The Story of Christ's College & The World 1857-2007
"A year in the planning, Making History- Christ’s College’s stage show to mark the end of its 150th year as a school – paid off its vast investment of time and effort in style when it finally opened to the public before the half term holiday.
Specially written by Benet Catty, a professional playwright and director who attended the school in the 1990s, Making History set the surprisingly varied history of the school, originally conceived as a “school for the middle class” by Thomas Reeder White (impressive Taylor Flanagan-Clark), alongside some of the major events in the world.
Fergus Oakley and Lucas Rudden bring wit and pace to their scene as the Wright Brothers; Roy Appiah sends tingles down the spine with his recreation of Martin Luther King’s “I have a dream speech” and Theo Antoniou-Phillips makes an imposing Lloyd George. In the sections on the school’s own history, Theo Andresier was a hilariously pompous former headmaster; Charlie Mays a lively rugby player (who would later found the Barbarians) and Teige Gibbons an amusingly anxious school boy whose bottom was about to learn the meaning of school discipline, 1870s-style.
Two screens either side of the stage showed images and specially-edited films about the scenes we’re seeing, from classic Hollywood clips to scenes of 1980s civil unrest. The finale, in which the vast company of 40 present-day students assembled on the stage to talk to us about the school they now attend while we watch images of their lives (Big Brother, the death of Diana and all) gave a stirring, even moving, insight into the lives of the current generation. All this, plus a couple of brilliant set piece scenes in the second act (a politically charged debate about the school turning comprehensive in the late 70s and a dance number about corporal punishment in the 60s), ensure that the show felt much more like a professional event than a school play.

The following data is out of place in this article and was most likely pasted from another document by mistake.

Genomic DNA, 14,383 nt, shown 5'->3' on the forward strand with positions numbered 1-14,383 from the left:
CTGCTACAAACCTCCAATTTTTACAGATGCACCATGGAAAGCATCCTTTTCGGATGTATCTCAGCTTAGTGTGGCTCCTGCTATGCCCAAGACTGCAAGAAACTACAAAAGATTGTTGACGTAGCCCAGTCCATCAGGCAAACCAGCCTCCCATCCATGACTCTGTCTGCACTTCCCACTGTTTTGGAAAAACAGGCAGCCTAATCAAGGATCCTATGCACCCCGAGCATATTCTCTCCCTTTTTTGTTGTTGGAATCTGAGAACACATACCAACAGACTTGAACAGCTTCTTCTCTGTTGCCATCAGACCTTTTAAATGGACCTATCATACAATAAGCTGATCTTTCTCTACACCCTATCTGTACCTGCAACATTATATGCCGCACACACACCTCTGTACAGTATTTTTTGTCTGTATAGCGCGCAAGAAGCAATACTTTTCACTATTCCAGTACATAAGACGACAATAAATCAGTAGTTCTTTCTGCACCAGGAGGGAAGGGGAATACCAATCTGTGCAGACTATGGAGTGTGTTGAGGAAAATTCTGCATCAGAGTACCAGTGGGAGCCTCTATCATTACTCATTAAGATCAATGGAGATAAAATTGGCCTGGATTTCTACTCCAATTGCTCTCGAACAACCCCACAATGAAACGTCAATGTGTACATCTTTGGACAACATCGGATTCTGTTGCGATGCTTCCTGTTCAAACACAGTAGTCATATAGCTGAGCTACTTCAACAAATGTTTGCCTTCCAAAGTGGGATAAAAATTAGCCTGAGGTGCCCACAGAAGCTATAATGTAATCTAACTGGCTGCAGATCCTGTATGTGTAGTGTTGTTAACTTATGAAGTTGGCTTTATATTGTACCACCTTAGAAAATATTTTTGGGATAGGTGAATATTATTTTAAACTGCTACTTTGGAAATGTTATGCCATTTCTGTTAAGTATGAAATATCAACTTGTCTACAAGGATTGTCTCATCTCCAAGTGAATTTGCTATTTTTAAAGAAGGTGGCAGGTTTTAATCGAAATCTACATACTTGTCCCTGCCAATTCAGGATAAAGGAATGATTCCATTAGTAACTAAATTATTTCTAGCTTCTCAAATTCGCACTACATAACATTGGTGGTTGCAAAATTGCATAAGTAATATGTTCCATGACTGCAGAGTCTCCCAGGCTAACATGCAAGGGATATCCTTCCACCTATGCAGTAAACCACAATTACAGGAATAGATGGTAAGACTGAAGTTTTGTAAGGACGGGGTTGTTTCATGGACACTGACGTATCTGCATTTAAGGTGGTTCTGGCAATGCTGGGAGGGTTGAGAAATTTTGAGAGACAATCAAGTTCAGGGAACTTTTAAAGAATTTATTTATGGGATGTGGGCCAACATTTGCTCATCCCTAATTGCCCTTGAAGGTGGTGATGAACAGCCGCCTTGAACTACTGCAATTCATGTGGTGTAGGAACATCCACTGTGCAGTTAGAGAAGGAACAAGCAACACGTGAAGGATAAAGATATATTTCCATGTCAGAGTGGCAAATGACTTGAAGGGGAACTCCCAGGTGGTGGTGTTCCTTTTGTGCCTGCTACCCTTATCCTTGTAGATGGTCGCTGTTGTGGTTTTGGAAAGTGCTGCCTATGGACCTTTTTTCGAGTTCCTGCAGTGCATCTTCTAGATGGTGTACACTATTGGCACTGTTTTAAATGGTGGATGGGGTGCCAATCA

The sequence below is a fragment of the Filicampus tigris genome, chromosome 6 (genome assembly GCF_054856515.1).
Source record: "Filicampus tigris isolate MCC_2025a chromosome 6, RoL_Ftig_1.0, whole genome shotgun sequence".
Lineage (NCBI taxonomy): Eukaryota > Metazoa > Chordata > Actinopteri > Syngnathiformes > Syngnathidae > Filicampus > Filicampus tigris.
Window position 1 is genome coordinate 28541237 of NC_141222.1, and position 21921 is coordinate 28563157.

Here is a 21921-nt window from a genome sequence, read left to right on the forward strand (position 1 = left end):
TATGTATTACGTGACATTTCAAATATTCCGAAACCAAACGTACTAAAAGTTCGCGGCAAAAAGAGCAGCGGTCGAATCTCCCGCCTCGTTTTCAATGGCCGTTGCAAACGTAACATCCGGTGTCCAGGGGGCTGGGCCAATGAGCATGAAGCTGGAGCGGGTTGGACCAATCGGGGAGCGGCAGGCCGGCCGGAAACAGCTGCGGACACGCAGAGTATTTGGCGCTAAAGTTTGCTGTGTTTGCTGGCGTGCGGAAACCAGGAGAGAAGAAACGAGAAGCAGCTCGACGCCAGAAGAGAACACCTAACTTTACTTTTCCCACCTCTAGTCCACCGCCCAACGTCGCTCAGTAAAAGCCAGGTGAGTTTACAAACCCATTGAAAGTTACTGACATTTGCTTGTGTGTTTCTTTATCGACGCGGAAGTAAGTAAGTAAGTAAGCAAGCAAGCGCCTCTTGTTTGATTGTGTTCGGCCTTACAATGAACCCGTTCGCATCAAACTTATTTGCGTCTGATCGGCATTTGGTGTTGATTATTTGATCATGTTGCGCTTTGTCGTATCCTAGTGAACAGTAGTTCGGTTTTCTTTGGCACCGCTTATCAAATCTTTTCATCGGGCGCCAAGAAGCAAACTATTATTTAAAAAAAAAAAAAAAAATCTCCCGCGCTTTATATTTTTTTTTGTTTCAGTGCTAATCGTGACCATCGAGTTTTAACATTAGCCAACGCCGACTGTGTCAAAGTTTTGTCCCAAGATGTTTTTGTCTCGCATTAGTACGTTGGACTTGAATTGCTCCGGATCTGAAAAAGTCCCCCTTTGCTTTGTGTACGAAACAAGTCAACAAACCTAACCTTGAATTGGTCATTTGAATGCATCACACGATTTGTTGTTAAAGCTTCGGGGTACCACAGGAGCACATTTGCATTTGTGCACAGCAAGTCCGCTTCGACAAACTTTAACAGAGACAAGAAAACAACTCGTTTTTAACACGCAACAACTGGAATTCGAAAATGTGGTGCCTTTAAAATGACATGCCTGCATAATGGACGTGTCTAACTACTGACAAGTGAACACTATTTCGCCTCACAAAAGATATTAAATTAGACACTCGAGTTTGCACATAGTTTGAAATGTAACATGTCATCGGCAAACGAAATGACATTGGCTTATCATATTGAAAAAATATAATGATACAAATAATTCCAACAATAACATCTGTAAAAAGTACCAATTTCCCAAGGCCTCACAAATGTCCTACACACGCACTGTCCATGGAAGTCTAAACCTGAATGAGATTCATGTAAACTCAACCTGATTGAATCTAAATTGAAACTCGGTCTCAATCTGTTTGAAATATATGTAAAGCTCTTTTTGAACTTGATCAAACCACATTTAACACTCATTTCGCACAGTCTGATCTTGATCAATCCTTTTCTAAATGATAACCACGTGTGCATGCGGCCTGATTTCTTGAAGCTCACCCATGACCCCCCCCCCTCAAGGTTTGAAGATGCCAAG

Smartly written, pacily staged and exceptionally accomplished, Making History surely sets the benchmark for what a school can do if it puts its mind to it and is a huge testament to the imagination of Benet Catty and the talent of his cast. The school should be applauded for daring to try something so ambitious; and cheered for achieving it so triumphantly."
The Archer, July 2008